What is fast fashion?
The term “fast fashion” has become synonymous with all the errors currently existing in the fashion industry. It refers to the design and manufacturing system, it values quantity over quality, low price over reasonable wages, and speed, trend, and profit over people and the environment. Fast fashion models allow clothing to be produced cheaply and quickly to reflect the evolving trends.
Over the past few decades, this has allowed mainstream consumers to buy popular clothing at affordable prices. According to reports, compared to 20 years ago, the number of garments we buy now has increased by 400% and all these have brought losses to the environment. Following housing, transportation, and food needs, the production and sale of clothing is the fourth most important pressure on natural resources.
So how is fast fashion actually affecting the environment?
Carbon dioxide emissions
It may not surprise you to learn that fashion is a huge divergent! It is estimated that clothing accounts for more than 5% of global CO2 emissions [common target]. In 2015, the industry’s carbon dioxide emissions reached 1.2 billion tons, more than all international flights and maritime transport combined.
A large amount of water is used for fiber growth, refining, and processing. Cotton is one of the most common non-food crops in the world, and it is a particularly resource-intensive crop. According to the World Wide Fund for Nature, the cotton required to produce a shirt requires approximately 2,700 liters of water (not to mention the land required to grow it!).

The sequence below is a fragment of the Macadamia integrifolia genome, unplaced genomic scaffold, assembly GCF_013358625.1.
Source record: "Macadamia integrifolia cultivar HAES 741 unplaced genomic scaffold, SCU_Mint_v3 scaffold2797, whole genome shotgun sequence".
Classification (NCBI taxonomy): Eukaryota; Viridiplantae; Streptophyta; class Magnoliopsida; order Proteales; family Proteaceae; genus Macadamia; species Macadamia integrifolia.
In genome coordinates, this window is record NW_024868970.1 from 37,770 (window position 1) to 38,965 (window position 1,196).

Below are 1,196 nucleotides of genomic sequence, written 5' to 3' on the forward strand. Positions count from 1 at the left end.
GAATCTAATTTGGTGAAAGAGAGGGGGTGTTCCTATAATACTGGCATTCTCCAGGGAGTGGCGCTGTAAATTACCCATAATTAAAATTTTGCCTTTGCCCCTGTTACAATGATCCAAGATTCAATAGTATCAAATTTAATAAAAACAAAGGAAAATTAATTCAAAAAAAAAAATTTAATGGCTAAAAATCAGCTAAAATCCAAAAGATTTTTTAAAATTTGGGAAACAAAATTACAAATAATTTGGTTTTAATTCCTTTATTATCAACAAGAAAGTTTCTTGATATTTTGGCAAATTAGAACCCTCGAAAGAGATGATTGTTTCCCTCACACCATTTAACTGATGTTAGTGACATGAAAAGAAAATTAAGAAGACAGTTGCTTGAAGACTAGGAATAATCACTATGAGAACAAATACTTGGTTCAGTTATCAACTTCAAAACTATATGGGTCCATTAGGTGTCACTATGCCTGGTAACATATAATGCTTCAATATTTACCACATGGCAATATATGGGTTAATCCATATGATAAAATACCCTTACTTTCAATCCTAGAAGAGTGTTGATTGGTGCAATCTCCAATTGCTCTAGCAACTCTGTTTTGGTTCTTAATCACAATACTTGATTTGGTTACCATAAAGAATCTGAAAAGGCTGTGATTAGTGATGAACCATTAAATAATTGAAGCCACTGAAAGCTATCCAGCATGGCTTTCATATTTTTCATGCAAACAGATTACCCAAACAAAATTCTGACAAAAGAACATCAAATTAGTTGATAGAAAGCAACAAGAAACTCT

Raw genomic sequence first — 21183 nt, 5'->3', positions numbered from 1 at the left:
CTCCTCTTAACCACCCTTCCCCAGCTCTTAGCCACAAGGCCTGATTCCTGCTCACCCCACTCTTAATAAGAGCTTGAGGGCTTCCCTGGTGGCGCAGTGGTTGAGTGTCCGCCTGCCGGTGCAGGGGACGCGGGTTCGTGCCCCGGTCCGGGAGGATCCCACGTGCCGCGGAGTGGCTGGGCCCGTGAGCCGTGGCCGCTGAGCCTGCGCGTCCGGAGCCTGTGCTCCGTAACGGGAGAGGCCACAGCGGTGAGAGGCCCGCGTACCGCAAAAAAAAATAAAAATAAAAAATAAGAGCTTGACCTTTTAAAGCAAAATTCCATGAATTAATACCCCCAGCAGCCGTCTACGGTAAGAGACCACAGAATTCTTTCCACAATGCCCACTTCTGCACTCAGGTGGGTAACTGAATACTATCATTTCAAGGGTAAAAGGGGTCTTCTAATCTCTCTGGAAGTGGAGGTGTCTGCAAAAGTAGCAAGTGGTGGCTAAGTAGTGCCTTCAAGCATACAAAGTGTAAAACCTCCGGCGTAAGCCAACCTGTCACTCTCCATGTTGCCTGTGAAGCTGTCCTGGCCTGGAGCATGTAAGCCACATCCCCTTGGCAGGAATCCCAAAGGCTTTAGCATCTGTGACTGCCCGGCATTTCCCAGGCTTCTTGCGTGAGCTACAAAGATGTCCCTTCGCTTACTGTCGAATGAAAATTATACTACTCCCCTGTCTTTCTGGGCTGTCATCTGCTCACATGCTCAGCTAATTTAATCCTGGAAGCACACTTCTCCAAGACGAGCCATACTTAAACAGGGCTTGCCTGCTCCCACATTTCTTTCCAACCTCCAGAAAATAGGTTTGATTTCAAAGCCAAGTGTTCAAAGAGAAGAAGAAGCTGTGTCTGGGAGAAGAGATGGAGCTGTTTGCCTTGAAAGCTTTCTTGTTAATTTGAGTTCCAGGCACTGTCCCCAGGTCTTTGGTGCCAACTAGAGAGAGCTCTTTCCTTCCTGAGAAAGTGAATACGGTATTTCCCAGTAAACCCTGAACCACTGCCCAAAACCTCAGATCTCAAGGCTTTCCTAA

Most of this water comes from “blue” water sources-surface objects such as lakes and rivers. Over time, this may have a devastating effect on the water supply of local communities and even lead to the partial disappearance of the Aral Sea. Usually, in the textile industry [Fashion Revolution], up to 200 tons of water are used per ton of fabric-this is very necessary for finishing processes such as dyeing.
The fast fashion industry has also released many dangerous and polluting chemicals that endanger the health of farmers, factory workers, and the surrounding environment. Farmers all over the world rely on pesticides, insecticides, and herbicides to produce high-yield crops in demand.
Cotton is a good example-according to the British Pesticide Action Network, “[non-organic] cotton crops account for 2.4% of the world’s arable land, but use 6% of the world’s pesticides, more than any other single major crop.” (Textile Trade So). Excessive use of these chemicals threatens biodiversity (especially among pollinator species), ecological balance, and the health of nearby communities.
At various stages of the product life cycle, a large number of garments produced worldwide cause millions of tons of fabric waste. Currently, only 20% of textiles are recycled, and less than 10% of garments are made into new garments every year. It is estimated that the fashion industry produces about 13 kilograms of waste for everyone on the planet every year-equivalent to land larger than France!
Clothing is also the main cause of the little-known but equally worrying problem of microfiber pollution. After the synthetic fibers are washed, they release millions of hair-like strands that go directly into the sea through the wastewater treatment plant.
What can we do as individuals?
Consider quality better than quantity-buy less! It is best to buy less and better quality clothes! If the idea of a capsule wardrobe is too extreme, then next time you go to the store, try a test of 30 garments.